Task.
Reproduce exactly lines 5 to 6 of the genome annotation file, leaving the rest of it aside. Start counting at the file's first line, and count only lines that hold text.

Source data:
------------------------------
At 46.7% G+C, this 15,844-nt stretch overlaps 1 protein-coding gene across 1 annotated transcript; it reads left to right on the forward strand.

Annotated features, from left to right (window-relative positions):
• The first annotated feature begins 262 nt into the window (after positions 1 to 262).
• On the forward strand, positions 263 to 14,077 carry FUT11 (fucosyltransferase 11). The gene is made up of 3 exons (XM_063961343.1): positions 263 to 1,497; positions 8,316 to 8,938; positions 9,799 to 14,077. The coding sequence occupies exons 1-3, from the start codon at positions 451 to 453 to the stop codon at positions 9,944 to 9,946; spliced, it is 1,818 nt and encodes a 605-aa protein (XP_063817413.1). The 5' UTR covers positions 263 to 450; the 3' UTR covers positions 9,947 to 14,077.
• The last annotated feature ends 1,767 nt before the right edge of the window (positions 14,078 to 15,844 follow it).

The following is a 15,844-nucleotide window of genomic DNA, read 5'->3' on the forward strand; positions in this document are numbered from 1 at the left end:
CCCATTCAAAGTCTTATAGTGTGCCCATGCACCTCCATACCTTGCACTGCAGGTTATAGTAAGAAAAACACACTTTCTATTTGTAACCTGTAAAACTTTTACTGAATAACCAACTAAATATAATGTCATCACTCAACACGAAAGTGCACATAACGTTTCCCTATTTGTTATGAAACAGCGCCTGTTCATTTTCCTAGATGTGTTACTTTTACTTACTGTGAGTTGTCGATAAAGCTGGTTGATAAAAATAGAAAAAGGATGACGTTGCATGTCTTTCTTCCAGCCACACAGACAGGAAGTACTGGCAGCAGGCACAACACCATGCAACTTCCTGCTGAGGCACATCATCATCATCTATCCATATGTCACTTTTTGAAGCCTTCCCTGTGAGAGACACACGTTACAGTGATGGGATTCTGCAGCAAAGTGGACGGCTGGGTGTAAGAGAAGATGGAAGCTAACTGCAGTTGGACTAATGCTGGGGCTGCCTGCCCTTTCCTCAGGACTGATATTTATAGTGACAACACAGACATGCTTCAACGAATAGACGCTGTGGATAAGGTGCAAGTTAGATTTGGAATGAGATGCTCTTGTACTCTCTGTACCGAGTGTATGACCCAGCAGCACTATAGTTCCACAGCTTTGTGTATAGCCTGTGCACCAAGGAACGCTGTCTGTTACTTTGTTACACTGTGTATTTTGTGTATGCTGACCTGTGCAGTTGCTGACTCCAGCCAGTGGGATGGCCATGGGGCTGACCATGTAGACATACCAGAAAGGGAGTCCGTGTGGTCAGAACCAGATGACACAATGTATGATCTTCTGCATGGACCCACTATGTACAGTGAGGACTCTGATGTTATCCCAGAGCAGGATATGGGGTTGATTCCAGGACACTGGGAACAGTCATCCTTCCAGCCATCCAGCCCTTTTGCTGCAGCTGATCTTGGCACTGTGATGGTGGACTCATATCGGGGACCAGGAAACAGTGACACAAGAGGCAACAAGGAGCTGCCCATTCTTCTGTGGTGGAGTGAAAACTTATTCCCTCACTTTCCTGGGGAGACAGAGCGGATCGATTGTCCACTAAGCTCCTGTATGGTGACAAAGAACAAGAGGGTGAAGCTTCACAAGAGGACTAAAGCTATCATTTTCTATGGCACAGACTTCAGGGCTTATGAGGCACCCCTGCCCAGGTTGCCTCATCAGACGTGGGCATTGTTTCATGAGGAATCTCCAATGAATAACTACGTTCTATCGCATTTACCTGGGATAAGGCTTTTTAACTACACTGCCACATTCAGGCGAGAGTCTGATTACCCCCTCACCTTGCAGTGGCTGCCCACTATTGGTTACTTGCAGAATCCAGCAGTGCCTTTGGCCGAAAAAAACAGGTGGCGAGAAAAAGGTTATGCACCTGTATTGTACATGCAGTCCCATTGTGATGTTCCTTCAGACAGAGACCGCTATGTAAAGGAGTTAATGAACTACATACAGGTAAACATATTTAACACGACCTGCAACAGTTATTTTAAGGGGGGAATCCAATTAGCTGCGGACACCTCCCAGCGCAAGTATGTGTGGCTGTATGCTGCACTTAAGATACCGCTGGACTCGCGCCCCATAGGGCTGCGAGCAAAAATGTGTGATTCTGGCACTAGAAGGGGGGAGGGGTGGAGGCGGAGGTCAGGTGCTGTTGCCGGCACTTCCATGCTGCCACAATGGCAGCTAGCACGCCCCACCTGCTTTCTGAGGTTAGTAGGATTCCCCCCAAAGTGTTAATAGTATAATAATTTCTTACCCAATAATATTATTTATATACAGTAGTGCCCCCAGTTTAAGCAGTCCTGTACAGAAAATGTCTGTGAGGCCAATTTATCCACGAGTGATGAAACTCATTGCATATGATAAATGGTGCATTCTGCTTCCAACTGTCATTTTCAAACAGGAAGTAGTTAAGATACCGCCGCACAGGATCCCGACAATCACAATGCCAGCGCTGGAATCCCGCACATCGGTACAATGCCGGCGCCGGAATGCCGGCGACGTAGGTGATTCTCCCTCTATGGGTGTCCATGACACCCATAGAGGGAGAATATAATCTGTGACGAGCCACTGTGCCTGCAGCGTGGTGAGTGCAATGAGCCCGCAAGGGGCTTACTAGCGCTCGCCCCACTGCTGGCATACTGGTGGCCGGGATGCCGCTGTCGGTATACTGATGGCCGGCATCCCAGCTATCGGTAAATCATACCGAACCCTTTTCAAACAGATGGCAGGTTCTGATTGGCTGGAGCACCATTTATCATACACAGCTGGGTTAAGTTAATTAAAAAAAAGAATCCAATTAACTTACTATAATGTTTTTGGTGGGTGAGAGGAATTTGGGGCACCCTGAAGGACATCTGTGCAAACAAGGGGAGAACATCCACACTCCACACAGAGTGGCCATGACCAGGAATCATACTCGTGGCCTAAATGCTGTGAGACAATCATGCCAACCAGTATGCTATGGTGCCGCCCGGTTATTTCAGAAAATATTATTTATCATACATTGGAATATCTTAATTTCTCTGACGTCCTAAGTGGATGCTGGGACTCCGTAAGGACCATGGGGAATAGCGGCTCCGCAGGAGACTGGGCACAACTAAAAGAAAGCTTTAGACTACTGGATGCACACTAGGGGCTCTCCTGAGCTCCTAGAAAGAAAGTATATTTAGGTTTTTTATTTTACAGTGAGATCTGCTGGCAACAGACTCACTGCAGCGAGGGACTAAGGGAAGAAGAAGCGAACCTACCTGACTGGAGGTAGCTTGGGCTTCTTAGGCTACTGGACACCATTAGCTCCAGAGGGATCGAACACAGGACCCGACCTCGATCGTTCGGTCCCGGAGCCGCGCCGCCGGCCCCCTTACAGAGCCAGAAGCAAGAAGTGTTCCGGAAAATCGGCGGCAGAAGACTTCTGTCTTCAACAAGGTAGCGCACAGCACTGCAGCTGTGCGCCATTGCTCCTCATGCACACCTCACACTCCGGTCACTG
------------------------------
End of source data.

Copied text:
• The last annotated feature ends 1,767 nt before the right edge of the window (positions 14,078 to 15,844 follow it).

The following is a 15,844-nucleotide window of genomic DNA, read 5'->3' on the forward strand; positions in this document are numbered from 1 at the left end: